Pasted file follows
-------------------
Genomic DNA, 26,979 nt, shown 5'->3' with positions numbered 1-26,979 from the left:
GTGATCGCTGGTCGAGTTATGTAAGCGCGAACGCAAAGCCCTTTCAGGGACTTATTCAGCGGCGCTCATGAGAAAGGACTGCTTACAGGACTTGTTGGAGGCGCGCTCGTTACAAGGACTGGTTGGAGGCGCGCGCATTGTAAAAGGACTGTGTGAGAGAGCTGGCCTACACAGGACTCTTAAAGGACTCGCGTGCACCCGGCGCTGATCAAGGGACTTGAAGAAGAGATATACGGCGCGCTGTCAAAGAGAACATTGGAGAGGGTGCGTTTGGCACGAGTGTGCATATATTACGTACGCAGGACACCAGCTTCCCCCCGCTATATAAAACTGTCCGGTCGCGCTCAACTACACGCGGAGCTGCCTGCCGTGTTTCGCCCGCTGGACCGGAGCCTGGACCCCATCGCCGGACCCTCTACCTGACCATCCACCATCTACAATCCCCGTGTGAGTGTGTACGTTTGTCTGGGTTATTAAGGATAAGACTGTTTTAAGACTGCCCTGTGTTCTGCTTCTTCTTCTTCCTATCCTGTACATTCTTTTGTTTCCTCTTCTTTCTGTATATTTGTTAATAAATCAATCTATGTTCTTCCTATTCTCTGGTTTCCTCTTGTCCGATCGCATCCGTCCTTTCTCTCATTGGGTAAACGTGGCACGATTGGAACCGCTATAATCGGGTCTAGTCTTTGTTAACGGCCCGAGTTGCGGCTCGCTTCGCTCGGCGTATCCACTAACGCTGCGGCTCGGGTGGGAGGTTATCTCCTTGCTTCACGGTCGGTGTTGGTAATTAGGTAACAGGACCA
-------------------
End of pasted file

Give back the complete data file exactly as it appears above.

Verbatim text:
Genomic DNA, 26,979 nt, shown 5'->3' with positions numbered 1-26,979 from the left:
GTGATCGCTGGTCGAGTTATGTAAGCGCGAACGCAAAGCCCTTTCAGGGACTTATTCAGCGGCGCTCATGAGAAAGGACTGCTTACAGGACTTGTTGGAGGCGCGCTCGTTACAAGGACTGGTTGGAGGCGCGCGCATTGTAAAAGGACTGTGTGAGAGAGCTGGCCTACACAGGACTCTTAAAGGACTCGCGTGCACCCGGCGCTGATCAAGGGACTTGAAGAAGAGATATACGGCGCGCTGTCAAAGAGAACATTGGAGAGGGTGCGTTTGGCACGAGTGTGCATATATTACGTACGCAGGACACCAGCTTCCCCCCGCTATATAAAACTGTCCGGTCGCGCTCAACTACACGCGGAGCTGCCTGCCGTGTTTCGCCCGCTGGACCGGAGCCTGGACCCCATCGCCGGACCCTCTACCTGACCATCCACCATCTACAATCCCCGTGTGAGTGTGTACGTTTGTCTGGGTTATTAAGGATAAGACTGTTTTAAGACTGCCCTGTGTTCTGCTTCTTCTTCTTCCTATCCTGTACATTCTTTTGTTTCCTCTTCTTTCTGTATATTTGTTAATAAATCAATCTATGTTCTTCCTATTCTCTGGTTTCCTCTTGTCCGATCGCATCCGTCCTTTCTCTCATTGGGTAAACGTGGCACGATTGGAACCGCTATAATCGGGTCTAGTCTTTGTTAACGGCCCGAGTTGCGGCTCGCTTCGCTCGGCGTATCCACTAACGCTGCGGCTCGGGTGGGAGGTTATCTCCTTGCTTCACGGTCGGTGTTGGTAATTAGGTAACAGGACCA